Tracking Tipu: An Encounter - By Dr. Satya Priya SinhaIn the scorching heat of the 1980s, deep within the rugged terrain of Gir National Park in Gujarat, I, a wildlife researcher, and my field assistant Abba Jaffar had been tracking Tipu, a lone lion, for hours. Finally, we spotted him on a hilltop near the Kankai Mata Temple, devouring his latest kill. We decided to observe him from a nearby tree and watch him until dawn. At around 5:30 am, Tipu started descending the hill, and we followed suit.
As we reached a diversion in our path, we lost sight of Tipu. Soon after, we heard loud growling and realized that we were uncomfortably close behind him. He seemed to have been aware of us but appeared quite calm. I remember thinking, "Was Tipu disappointed with our tracking skills and revealed his presence by growling?" There was nothing else that could have prompted him to growl.
Soon, Tipu crossed the road and moved towards a big tree with bushes surrounding it. He looked back for us, stopping from time to time, as if giving us time to catch up. Shortly, he chose a shady spot to lie down.
My field assistant and I decided to take turns watching Tipu. At midday, I felt thirsty and asked Abba Jaffar to fetch some water. Alarmed by the sound of our activity, Tipu got up and ambled towards us. I poured the remaining water from our bottle into the pit we had dug and hurriedly left the waterhole. Surprisingly, the lion walked straight to the waterhole, started drinking, and then went back to where he had come from and dozed off.
This memory of Tipu will always hold a special place in my heart. It serves as a reminder that we share this planet with such majestic creatures who deserve our respect and protection.
Hope in the Darkness: A Tale of Olive Ridleys - By Sanjana Vadakke Kuruppath
The carcasses lay motionless after the stormy night, their weighty bodies once displaying incredible strength - but now, they were still with blood-stained beaks, scratched shells, and entrails spilling from their torn undersides. Eleven of them lined the 800-meter expanse of the beach. As I crouched to gaze into their vacant, lifeless eyes, I couldn't help but feel sorrowful, wondering how many others had perished while attempting to reach the shore.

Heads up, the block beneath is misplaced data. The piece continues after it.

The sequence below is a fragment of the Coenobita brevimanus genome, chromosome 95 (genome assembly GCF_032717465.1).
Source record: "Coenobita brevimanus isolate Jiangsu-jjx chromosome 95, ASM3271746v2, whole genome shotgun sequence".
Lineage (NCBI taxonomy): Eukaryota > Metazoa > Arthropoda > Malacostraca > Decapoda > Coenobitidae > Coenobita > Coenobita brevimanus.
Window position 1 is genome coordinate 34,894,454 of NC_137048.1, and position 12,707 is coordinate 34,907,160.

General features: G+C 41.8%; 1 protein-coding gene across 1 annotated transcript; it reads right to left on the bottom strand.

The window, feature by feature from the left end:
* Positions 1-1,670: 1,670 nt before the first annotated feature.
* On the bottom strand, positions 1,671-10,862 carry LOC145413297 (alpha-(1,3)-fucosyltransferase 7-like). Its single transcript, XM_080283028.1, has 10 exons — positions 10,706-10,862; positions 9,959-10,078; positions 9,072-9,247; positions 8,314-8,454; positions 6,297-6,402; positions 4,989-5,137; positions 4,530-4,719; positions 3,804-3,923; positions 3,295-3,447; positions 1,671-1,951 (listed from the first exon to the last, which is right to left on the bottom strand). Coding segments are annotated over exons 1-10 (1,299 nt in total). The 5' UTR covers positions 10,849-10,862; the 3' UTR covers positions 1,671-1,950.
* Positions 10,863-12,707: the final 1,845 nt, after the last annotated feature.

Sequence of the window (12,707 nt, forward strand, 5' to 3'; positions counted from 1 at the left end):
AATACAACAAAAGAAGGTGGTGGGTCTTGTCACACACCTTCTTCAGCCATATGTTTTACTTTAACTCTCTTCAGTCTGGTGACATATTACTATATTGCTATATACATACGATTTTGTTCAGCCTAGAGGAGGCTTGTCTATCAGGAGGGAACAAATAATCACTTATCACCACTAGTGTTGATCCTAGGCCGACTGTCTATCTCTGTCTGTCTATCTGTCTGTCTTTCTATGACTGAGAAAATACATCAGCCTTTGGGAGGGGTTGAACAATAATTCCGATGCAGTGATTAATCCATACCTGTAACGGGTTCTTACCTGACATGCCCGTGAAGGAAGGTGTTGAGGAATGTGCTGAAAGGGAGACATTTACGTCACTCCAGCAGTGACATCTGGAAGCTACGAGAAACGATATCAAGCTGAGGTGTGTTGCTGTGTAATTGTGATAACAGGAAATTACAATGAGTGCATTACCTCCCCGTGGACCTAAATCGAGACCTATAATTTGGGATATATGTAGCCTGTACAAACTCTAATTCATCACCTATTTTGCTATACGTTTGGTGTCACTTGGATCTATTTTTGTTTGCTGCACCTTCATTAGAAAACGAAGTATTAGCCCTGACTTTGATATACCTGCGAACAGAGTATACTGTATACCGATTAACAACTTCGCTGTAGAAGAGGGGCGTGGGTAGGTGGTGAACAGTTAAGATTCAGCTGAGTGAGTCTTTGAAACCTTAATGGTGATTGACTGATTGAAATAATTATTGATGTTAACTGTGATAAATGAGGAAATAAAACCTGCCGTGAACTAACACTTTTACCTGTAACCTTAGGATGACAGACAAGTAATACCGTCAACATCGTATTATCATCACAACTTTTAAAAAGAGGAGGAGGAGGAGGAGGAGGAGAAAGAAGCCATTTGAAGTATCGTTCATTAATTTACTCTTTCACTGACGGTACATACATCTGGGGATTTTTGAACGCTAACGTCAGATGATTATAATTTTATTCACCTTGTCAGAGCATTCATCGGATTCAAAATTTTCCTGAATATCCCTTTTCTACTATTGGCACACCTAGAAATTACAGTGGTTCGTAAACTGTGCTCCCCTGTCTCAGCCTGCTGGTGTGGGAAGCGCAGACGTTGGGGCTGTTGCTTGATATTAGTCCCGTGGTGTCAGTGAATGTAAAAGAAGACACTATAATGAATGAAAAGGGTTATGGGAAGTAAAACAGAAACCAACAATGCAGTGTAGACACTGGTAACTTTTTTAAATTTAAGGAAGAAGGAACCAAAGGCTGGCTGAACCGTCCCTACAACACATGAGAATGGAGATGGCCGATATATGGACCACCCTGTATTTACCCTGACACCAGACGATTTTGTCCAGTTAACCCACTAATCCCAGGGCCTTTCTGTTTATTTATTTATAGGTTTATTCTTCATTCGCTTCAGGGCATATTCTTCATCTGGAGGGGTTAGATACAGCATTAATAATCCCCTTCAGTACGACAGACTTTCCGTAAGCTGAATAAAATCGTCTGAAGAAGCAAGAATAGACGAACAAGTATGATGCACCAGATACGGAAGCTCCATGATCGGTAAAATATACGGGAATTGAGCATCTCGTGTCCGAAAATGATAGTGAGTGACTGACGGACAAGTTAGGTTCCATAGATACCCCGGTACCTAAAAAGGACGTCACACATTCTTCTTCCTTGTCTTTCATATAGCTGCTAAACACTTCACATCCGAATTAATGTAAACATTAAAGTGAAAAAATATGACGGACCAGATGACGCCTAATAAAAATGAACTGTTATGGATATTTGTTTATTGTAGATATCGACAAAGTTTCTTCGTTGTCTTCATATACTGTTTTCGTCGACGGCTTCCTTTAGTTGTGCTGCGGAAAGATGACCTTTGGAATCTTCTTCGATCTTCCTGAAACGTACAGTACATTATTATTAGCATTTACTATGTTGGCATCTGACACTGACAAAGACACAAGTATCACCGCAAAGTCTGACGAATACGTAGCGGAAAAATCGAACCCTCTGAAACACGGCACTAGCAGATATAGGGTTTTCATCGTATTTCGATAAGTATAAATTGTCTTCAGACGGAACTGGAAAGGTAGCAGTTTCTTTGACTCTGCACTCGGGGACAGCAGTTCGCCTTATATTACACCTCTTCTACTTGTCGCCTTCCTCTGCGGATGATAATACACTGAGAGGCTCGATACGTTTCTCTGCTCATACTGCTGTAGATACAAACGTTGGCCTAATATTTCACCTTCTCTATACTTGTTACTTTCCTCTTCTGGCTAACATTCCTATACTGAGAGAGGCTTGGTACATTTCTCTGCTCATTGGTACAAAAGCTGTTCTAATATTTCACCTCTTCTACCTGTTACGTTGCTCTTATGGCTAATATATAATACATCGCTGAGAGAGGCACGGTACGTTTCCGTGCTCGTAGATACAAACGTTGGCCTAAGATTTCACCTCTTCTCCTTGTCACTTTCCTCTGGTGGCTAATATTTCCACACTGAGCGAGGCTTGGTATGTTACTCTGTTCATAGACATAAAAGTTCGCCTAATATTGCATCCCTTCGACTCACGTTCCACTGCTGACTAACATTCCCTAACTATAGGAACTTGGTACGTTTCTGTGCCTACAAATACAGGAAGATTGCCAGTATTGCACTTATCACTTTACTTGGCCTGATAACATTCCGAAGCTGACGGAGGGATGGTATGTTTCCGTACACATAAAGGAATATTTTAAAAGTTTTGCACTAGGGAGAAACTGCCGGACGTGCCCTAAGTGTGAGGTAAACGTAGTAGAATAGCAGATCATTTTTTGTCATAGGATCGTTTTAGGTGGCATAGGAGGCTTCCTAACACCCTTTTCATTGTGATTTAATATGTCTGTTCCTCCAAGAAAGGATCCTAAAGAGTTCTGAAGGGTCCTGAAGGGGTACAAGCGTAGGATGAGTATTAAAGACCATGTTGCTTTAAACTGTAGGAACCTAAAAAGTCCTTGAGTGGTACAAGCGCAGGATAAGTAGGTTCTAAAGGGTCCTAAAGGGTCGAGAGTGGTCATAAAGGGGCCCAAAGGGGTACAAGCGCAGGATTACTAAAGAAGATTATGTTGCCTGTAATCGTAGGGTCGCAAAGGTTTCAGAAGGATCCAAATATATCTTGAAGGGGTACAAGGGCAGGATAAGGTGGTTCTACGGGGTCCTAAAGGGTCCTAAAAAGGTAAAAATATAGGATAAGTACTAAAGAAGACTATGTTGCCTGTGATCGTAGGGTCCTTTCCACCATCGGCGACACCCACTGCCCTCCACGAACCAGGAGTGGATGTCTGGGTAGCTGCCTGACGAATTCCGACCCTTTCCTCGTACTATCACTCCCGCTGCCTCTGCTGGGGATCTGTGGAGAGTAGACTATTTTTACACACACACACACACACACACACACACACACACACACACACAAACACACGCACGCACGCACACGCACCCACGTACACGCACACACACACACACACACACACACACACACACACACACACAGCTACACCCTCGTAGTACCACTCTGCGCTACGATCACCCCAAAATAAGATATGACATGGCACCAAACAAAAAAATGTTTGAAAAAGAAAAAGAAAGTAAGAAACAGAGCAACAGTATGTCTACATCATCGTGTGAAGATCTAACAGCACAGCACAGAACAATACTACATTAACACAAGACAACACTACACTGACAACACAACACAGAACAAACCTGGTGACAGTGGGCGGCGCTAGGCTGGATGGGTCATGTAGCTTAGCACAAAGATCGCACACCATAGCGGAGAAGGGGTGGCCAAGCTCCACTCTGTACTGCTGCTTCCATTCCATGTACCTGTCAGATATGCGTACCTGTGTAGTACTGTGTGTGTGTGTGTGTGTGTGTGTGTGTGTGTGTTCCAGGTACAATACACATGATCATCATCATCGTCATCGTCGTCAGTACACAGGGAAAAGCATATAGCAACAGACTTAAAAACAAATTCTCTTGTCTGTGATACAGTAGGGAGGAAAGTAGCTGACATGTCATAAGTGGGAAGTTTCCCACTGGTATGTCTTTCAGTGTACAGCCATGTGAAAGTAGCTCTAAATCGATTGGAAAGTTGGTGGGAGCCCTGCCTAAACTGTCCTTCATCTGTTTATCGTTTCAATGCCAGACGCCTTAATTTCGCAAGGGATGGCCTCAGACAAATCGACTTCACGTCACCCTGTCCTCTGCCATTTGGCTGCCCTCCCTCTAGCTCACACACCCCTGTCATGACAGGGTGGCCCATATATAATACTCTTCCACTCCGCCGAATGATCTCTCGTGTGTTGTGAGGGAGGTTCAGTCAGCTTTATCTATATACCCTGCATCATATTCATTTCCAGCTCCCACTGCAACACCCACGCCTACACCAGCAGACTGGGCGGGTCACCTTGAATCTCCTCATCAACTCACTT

In the early hours of the morning, we stood as mere shadows on the sand, our voices hushed by the crashing waves. The pungent scent of broken eggs was only slightly dissipated by the crisp breeze. A young dog frolicked with us, his tail wagging in delight, indifferent to the curses whispered his way over the eggshells scattered everywhere.
Eventually, we discovered a solitary female turtle. She was hunched over a hole that appeared too large to have been dug by her blunt, rounded flippers. With remarkable efficiency, she produced egg after egg, as if it were an assembly line. The humans around her gawked and whispered, but she paid them no mind. When we returned to the darkened beach, the bioluminescence faintly glimmering at our feet, I beheld the stunning, shimmering stars above us for the first time.
On a narrow fishing boat, I struggled with nausea and eye strain as I peered through binoculars, scanning the rolling ocean. Suddenly, someone cried out, "Look!" and they were impossible to miss. Emerging from the water with a soft splash, they swiftly glided through the silky, deep blue sea, searching for mates. Their dark shells glowed like burnished gold in the morning sun.
There were so many of them, brimming with vitality and vigor, and not a single trawler in sight. The bloodied carcasses and spectral eggshells were a distant memory now, as we were filled with hope once more, reignited by the majestic dance of our olive ridleys.
Fluttering Memories by Arjun K.
At the peak of Terali Betta, the second highest peak in the Kali Tiger Reserve of the Western Ghats in Karnataka, I found myself lost in a world of beauty and wonder. It was a time of my life when I was participating in a forest work experience program as part of my BSc Forestry course. As a part of this program, I was sent on a mock Tiger Census to the remote anti-poaching camp of Pathagudi, a small village of nine houses inhabited by local tribal people known as Kunbi. It was a time of my life that now feels like a distant memory.
After a tiring hike of six kilometers through the dense evergreen forest, I finally reached the peak of Terali Betta on a hot day in February. As I climbed uphill, the scenery around me transformed from vast fields of Crotolaria to grassy slopes. On my trek, I came across Indian Gaurs, Tiger pug marks, scat of Civet, and even a cave of Sloth bear. But the reward for my perseverance was the breathtaking view of the Kali Tiger Reserve.
As I began my descent down the hill with my guide, Gaja, I was almost at the foot of the hill when I suddenly saw Gaja give me a heads up and shake some small trees. As if by magic, the leaves turned into a swarm of Blue Tiger butterflies, leaving the tree bare. I stood there, awestruck and mesmerized by the beauty of the moment, feeling like a child in a dreamland. After a few minutes of my trance, I realized that the Crotolaria was the host plant of the Blue Tiger butterflies, and they had congregated here to escape the hot noon sun.
This experience of encountering the Blue Tiger butterflies was the sweetest memory of my Pathagudi diaries, evoking a sense of nostalgia in me now. Looking back, I can still feel the joy and wonder that I felt during those days. The memories of those moments will forever be etched in my heart, and I will always be grateful for the opportunity to witness the beauty of nature up close.